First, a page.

Stalking the Average Man HTML version

-But it was one you would make nine times out of ten. It‘s the tenth variation of the same
thing that creates your misconception about free will. | She closed the distance between us. Still
catching her breath, she said, -Otis came into this world without ulterior motives. He has no
abstractions to ponder, or images to maintain, so everything that‘s not a potential adversary in his
world is a potential mate, food, a scent to explore, or a circumstance of play. It doesn‘t occur to
him to become nasty in new situations, or when he has to work, because his faith has been focused
on inevitable success. He‘s happy! | she said, mimicking a dog chasing a bouncing ball.
Five paces ahead of me, Bonnie stopped as if she had hit an electronic fence. -Some dogs are
trained through cruelty, | she said, catching her breath, -which appears to work because the
animal‘s choices are basically limited to survival, pleasure, or pain. |
-I‘m not advocating cruelty, | I said, coming alongside her, -but you get the same result. |
-You can‘t use inappropriate methods to create appropriate behavior with any creature.
Obedience based on fear is submission, and that will always emerge in rebellion. Free will is like
truth—like a falcon on prey—it will always present itself, and unexpectedly. |
-Doggie Uprising Ends Leash Laws! | I jested.
-The point I‘m trying to have you entertain, | she said wryly, -is that Otis sees the world in the
way he was conformed to it, no different than normal people can become hooligans under the right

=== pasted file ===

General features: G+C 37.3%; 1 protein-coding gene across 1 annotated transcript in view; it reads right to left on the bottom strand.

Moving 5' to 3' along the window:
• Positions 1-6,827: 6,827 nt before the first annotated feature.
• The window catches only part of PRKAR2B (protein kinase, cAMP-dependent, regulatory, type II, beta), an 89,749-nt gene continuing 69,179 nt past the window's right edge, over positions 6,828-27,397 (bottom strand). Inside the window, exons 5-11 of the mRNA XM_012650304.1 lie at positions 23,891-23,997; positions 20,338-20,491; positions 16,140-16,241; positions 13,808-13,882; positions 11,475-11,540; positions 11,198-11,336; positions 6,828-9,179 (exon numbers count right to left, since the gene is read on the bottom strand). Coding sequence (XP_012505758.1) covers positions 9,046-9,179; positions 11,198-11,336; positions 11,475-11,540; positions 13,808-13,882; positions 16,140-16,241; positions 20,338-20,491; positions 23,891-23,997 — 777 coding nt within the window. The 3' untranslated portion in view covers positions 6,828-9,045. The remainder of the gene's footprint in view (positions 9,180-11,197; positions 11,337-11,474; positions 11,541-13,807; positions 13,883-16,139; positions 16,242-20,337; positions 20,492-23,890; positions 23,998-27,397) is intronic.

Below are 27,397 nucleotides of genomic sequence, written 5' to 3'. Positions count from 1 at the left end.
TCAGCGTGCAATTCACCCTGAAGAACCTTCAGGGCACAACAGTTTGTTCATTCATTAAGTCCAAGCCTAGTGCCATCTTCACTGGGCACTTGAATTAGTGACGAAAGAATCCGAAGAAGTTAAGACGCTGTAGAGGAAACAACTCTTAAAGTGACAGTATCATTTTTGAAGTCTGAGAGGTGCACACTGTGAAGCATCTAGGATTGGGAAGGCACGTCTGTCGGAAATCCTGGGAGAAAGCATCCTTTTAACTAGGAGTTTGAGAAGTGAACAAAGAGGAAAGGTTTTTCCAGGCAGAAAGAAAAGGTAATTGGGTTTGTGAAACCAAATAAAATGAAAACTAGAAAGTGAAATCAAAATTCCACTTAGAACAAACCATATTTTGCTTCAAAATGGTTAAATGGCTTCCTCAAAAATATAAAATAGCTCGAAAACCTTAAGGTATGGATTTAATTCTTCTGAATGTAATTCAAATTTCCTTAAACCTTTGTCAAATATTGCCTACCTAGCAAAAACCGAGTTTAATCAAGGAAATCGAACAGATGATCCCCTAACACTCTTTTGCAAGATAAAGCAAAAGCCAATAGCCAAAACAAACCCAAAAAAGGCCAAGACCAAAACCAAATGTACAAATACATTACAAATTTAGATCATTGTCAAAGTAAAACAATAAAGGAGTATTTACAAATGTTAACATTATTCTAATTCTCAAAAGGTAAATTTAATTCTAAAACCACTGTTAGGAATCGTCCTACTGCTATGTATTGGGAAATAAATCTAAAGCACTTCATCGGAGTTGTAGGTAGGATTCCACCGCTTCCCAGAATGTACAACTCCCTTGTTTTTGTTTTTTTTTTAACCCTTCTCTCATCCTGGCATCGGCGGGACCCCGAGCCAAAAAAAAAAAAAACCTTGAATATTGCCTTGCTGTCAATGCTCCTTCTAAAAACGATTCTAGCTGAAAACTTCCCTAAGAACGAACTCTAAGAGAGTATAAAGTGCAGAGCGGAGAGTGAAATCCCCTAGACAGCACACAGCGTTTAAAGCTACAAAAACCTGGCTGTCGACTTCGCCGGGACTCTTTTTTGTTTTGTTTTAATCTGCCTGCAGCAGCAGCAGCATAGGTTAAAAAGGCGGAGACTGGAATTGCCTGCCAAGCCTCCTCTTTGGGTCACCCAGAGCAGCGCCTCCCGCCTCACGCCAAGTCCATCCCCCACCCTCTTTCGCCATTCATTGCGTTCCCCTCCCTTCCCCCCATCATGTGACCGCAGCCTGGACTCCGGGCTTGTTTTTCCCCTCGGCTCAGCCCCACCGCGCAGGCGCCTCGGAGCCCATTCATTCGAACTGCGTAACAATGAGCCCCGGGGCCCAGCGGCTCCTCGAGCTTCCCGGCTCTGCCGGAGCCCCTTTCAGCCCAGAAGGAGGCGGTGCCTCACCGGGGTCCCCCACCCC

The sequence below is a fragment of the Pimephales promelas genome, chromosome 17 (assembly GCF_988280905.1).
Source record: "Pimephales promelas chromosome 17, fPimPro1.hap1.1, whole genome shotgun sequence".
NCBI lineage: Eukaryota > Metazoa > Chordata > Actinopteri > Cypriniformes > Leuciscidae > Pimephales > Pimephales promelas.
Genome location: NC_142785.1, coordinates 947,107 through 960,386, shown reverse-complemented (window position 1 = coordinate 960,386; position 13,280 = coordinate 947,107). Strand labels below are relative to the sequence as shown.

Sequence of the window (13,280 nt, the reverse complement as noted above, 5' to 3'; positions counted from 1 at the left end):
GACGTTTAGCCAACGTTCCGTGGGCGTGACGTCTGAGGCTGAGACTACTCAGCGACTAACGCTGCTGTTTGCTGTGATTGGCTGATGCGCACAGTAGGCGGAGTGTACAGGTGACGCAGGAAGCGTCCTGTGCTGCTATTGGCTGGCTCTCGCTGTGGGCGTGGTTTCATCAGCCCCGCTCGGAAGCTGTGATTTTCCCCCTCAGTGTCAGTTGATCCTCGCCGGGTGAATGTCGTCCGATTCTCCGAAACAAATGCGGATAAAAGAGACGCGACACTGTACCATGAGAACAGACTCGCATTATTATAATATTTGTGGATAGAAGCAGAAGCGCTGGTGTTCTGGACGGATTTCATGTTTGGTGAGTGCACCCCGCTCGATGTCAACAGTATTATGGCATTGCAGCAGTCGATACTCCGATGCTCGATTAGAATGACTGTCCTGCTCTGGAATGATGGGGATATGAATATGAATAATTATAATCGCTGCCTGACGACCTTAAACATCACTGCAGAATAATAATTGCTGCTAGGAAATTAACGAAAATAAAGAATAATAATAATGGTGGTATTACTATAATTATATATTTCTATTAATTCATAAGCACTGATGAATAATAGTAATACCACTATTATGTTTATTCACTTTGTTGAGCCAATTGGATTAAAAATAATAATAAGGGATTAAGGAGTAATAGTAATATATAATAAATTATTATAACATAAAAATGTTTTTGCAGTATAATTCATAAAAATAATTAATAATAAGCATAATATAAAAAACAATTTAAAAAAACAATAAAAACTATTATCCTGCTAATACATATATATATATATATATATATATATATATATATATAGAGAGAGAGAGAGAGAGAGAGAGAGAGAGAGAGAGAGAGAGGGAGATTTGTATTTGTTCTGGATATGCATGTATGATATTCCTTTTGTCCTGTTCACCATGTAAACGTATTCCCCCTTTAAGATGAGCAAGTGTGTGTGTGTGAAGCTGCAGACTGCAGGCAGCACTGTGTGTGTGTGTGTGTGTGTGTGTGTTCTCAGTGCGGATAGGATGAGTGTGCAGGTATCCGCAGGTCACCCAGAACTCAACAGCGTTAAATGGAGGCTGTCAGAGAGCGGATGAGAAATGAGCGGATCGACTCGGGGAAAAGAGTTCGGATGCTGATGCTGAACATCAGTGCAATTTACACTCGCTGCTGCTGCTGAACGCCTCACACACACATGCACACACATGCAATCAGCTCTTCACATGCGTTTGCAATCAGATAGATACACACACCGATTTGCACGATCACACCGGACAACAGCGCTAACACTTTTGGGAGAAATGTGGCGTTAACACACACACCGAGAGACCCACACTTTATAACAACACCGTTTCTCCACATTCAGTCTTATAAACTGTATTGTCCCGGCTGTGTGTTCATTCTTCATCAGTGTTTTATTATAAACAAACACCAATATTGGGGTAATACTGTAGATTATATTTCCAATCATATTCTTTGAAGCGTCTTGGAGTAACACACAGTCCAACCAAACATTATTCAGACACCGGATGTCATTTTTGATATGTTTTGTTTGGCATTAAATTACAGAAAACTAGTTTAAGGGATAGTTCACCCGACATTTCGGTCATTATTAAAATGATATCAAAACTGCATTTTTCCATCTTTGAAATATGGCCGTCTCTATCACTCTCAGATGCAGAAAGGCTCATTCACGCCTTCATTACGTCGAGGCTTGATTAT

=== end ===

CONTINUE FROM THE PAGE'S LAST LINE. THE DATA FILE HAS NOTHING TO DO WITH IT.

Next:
conditions, and conditioning. Obeying his owner is not about hunger, power, or sanctuary. It‘s a
pleasurable game he‘ll play with everyone, because his actions faithfully generate circumstances in
keeping with his focus of play. This constantly validates his conditioning, and creates a positive
cycle of play. | Bonnie circled her finger as she spoke. -Kindly train a dog and it may corner a
trespasser, and bark as a greeting, for attention, or to warn his pack, but his conditioning tells him
that he‘s safe; there‘s no need to protect anything. A cruelly trained animal will take a piece out of a
stranger, because the animal has learned that its safest place in the world is still hazardous. You‘ve
seen this kind of thing often enough. |
-I have? |
Thinking I was being sarcastic, Bonnie gave me a sharp look, only to realize I was
legitimately clueless.
Touching my hand in apology, she said, -You=ve worked with artists who believed their own
press, politicians who indulged personal goals ahead of representing their constituents, and
religious leaders absorbed by their status, haven‘t you? |
-All of the above, sure. |
-The underlying threat is that none of them could act like that, and maintain their status,
unless the public shared their assumptions. |
-You‘re saying that everywhere, | I waved my arm to cover all that we could see, -the tail is
wagging the dog? |
-I‘m saying our tales are wagging our dogmas, and that good people derive beliefs from
harmfully acceptable practices, which they evolve into personal convictions that camouflage the
essence of their actions. Our society is at the point where even clearly outrageous practices fly over
our heads, or confuse us if they manage to get our attention. |
-An example of that would be helpful, | I said, thinking it would be about me. Still…
-You‘ve been tracking acceptable scientific, religious, and cultural beliefs to the grave for
years, and I‘ll bet you lunch and a beer that you‘re still mystified when spectators celebrate a
victory by destroying other people‘s property. |
-You‘re not? |